if you say you have cancer, people understand what that means.
if you stay home from work with a migraine, your boss comprehends what ails you.
if you say you have endometriosis, you see a blank stare looking back at you.
how do you tell people, in a way that they can easily understand, i have endometrial cells that grow outside of my uterus? how do you tell them that this causes crippling menstrual pain, fatigue and infertility in a casual conversation? how do you get them to understand that it is not "just cramps" or "female issues" that everyone experiences?
i hide my pain most of the time. the pain that so many others don't understand. or i tell people my stomach is upset...something they can wrap their arms around.
why do i have to do this? why aren't people aware? why don't they understand? why haven't they heard of this disease that affects an estimated 176 million girls and women worldwide?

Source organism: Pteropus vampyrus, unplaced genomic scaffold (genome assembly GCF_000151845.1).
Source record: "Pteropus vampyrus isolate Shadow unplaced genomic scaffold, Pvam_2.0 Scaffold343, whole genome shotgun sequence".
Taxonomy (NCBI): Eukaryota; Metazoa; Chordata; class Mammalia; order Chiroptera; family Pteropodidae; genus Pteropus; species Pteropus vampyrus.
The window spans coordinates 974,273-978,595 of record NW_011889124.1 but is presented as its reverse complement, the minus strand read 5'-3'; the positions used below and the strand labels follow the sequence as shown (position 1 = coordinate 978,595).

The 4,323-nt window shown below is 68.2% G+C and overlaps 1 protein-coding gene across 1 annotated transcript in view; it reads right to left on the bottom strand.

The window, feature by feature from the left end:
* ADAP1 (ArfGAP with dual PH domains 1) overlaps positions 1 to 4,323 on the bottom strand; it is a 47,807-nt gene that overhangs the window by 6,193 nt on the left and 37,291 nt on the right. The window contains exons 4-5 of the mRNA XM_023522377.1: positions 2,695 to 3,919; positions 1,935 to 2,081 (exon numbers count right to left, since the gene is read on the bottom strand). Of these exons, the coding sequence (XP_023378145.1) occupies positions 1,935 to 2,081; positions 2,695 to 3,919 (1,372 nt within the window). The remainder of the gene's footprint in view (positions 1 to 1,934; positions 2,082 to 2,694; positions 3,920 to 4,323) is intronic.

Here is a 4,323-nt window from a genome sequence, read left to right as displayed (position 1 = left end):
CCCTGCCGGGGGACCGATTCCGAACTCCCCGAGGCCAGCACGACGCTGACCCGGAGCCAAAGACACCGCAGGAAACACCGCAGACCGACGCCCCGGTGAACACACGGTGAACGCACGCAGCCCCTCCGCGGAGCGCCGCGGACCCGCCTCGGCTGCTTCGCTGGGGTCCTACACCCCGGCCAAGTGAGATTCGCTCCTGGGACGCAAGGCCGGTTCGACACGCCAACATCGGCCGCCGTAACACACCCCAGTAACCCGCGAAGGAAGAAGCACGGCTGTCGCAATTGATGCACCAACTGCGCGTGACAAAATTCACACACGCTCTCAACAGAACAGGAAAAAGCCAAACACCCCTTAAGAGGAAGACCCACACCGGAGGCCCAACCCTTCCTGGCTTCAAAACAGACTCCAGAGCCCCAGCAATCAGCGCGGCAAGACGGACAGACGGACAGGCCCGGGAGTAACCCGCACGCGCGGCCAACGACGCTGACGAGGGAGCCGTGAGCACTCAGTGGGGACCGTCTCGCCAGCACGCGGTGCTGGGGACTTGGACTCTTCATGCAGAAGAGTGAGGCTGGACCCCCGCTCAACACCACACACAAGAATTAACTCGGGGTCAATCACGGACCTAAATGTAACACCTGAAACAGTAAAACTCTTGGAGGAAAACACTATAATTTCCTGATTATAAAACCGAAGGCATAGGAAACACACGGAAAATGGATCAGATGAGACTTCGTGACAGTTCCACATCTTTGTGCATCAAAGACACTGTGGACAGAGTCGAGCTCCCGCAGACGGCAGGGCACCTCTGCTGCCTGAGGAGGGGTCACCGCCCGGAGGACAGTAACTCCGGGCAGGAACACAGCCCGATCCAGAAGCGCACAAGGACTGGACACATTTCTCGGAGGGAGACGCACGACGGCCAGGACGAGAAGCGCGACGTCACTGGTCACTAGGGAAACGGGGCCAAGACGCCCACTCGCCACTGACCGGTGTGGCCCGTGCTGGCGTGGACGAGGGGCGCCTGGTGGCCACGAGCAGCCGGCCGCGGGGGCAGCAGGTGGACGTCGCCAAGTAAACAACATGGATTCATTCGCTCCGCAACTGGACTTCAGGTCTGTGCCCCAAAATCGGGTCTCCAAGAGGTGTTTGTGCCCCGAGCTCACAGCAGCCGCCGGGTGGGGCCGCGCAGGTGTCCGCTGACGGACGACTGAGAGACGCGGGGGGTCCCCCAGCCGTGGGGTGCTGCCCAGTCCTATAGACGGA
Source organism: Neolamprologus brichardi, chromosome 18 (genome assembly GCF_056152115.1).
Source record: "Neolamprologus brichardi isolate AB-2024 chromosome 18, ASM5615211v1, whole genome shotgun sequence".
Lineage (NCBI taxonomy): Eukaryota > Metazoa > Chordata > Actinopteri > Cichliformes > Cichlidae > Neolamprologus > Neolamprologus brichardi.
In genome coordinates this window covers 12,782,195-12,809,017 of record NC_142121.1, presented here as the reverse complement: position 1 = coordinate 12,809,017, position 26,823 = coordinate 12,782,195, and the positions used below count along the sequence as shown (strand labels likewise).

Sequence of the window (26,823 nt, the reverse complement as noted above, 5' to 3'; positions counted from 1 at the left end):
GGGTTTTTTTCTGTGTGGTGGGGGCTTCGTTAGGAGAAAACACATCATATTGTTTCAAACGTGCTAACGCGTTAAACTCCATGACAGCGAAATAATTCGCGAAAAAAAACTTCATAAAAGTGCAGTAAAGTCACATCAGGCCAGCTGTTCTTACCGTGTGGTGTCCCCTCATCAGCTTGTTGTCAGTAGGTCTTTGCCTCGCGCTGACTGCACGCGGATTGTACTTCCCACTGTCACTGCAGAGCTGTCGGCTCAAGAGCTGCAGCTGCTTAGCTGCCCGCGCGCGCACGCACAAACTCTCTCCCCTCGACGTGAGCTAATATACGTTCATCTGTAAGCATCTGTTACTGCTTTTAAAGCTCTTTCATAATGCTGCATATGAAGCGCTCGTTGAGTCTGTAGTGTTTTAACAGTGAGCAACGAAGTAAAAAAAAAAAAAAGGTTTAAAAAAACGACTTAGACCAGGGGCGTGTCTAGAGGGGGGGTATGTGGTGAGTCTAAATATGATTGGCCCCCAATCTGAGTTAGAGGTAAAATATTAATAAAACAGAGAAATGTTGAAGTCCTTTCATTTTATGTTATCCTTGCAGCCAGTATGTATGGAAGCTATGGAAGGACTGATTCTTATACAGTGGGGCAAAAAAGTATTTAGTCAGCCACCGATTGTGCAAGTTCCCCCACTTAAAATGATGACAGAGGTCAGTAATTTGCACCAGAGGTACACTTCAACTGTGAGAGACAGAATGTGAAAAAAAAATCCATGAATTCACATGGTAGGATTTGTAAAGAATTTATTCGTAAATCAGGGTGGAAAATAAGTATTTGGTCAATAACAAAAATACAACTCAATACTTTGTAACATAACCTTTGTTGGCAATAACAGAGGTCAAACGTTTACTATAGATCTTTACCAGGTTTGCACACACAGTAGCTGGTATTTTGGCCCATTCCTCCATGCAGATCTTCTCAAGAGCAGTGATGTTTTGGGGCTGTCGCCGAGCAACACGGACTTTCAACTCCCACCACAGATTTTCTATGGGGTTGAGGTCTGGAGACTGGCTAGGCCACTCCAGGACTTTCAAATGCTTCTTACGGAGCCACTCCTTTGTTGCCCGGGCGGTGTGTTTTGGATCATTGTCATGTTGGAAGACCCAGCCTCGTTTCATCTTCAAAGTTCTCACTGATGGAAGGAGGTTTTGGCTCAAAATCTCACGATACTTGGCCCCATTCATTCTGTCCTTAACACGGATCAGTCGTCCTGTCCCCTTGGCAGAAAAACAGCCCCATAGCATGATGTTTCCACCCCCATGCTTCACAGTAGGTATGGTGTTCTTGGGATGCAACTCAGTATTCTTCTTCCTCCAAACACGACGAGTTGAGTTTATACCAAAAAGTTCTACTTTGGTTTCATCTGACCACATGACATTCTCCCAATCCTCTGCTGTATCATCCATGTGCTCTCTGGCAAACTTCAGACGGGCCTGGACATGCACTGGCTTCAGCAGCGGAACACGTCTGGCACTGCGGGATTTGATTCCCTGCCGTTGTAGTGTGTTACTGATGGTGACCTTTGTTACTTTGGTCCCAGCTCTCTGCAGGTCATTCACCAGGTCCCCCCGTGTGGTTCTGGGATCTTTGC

why is it that many doctors don't even understand this disease? they continue to misdiagnose or fail to diagnose it for an average of eight years. imagine knowing something is wrong with your body and telling your doctor...only to be told "it's nothing" or being misdiagnosed over and over again.
endometriosis is common. it may even be genetic. but no one ever talks about it. why is the cause unknown? why is there no cure? i'm expected to suffer through the symptoms or "treat" (which means mask) them until i ultimately get a full hysterectomy - removing my womb, fallopian tubes and both ovaries...basically everything that makes me a woman. i'm also at an increased risk of developing ovarian cancer. sigh.
there are too many people suffering for us to just turn a blind eye.
can someone please pay attention to us?
my body is a battleground.
and right now endo is winning.
march is endometriosis awareness month.
so i can't keep quiet. i must do my part to spread the word about all things related to endo.
below are some additional resources, if you think you or someone you know may have this disease...